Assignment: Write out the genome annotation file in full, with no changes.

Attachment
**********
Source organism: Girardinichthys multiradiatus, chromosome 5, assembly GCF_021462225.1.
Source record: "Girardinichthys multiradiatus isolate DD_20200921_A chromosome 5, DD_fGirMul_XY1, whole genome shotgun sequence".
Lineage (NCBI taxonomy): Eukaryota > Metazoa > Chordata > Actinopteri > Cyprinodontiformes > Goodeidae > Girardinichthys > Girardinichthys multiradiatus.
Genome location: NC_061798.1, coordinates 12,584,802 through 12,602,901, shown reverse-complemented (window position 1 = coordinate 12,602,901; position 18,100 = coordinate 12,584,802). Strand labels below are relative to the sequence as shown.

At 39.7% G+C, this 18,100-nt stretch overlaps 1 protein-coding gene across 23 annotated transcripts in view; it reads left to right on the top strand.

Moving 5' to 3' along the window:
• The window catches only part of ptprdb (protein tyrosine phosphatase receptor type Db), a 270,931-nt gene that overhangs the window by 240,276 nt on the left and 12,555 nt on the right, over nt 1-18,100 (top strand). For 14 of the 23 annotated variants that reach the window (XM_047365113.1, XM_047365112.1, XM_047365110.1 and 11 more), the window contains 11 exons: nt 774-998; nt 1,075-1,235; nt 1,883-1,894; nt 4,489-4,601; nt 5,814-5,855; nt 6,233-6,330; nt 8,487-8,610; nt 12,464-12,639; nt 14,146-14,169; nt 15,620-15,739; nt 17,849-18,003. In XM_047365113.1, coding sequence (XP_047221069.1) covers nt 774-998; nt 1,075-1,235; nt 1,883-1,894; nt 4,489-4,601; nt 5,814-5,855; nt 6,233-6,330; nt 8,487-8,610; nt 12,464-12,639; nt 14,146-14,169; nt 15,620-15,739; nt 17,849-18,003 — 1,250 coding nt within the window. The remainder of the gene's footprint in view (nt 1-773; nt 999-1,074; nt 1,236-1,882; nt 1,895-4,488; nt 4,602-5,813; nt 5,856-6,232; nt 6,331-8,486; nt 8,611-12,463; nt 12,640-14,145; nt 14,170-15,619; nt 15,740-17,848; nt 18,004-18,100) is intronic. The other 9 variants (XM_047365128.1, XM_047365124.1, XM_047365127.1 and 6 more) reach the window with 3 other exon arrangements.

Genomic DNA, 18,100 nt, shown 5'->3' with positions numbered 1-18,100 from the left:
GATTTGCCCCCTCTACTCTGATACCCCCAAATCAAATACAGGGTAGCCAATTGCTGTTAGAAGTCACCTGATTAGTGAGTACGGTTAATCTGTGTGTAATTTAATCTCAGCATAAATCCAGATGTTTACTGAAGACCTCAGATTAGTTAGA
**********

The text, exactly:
Source organism: Girardinichthys multiradiatus, chromosome 5, assembly GCF_021462225.1.
Source record: "Girardinichthys multiradiatus isolate DD_20200921_A chromosome 5, DD_fGirMul_XY1, whole genome shotgun sequence".
Lineage (NCBI taxonomy): Eukaryota > Metazoa > Chordata > Actinopteri > Cyprinodontiformes > Goodeidae > Girardinichthys > Girardinichthys multiradiatus.
Genome location: NC_061798.1, coordinates 12,584,802 through 12,602,901, shown reverse-complemented (window position 1 = coordinate 12,602,901; position 18,100 = coordinate 12,584,802). Strand labels below are relative to the sequence as shown.

At 39.7% G+C, this 18,100-nt stretch overlaps 1 protein-coding gene across 23 annotated transcripts in view; it reads left to right on the top strand.

Moving 5' to 3' along the window:
• The window catches only part of ptprdb (protein tyrosine phosphatase receptor type Db), a 270,931-nt gene that overhangs the window by 240,276 nt on the left and 12,555 nt on the right, over nt 1-18,100 (top strand). For 14 of the 23 annotated variants that reach the window (XM_047365113.1, XM_047365112.1, XM_047365110.1 and 11 more), the window contains 11 exons: nt 774-998; nt 1,075-1,235; nt 1,883-1,894; nt 4,489-4,601; nt 5,814-5,855; nt 6,233-6,330; nt 8,487-8,610; nt 12,464-12,639; nt 14,146-14,169; nt 15,620-15,739; nt 17,849-18,003. In XM_047365113.1, coding sequence (XP_047221069.1) covers nt 774-998; nt 1,075-1,235; nt 1,883-1,894; nt 4,489-4,601; nt 5,814-5,855; nt 6,233-6,330; nt 8,487-8,610; nt 12,464-12,639; nt 14,146-14,169; nt 15,620-15,739; nt 17,849-18,003 — 1,250 coding nt within the window. The remainder of the gene's footprint in view (nt 1-773; nt 999-1,074; nt 1,236-1,882; nt 1,895-4,488; nt 4,602-5,813; nt 5,856-6,232; nt 6,331-8,486; nt 8,611-12,463; nt 12,640-14,145; nt 14,170-15,619; nt 15,740-17,848; nt 18,004-18,100) is intronic. The other 9 variants (XM_047365128.1, XM_047365124.1, XM_047365127.1 and 6 more) reach the window with 3 other exon arrangements.

Genomic DNA, 18,100 nt, shown 5'->3' with positions numbered 1-18,100 from the left:
GATTTGCCCCCTCTACTCTGATACCCCCAAATCAAATACAGGGTAGCCAATTGCTGTTAGAAGTCACCTGATTAGTGAGTACGGTTAATCTGTGTGTAATTTAATCTCAGCATAAATCCAGATGTTTACTGAAGACCTCAGATTAGTTAGA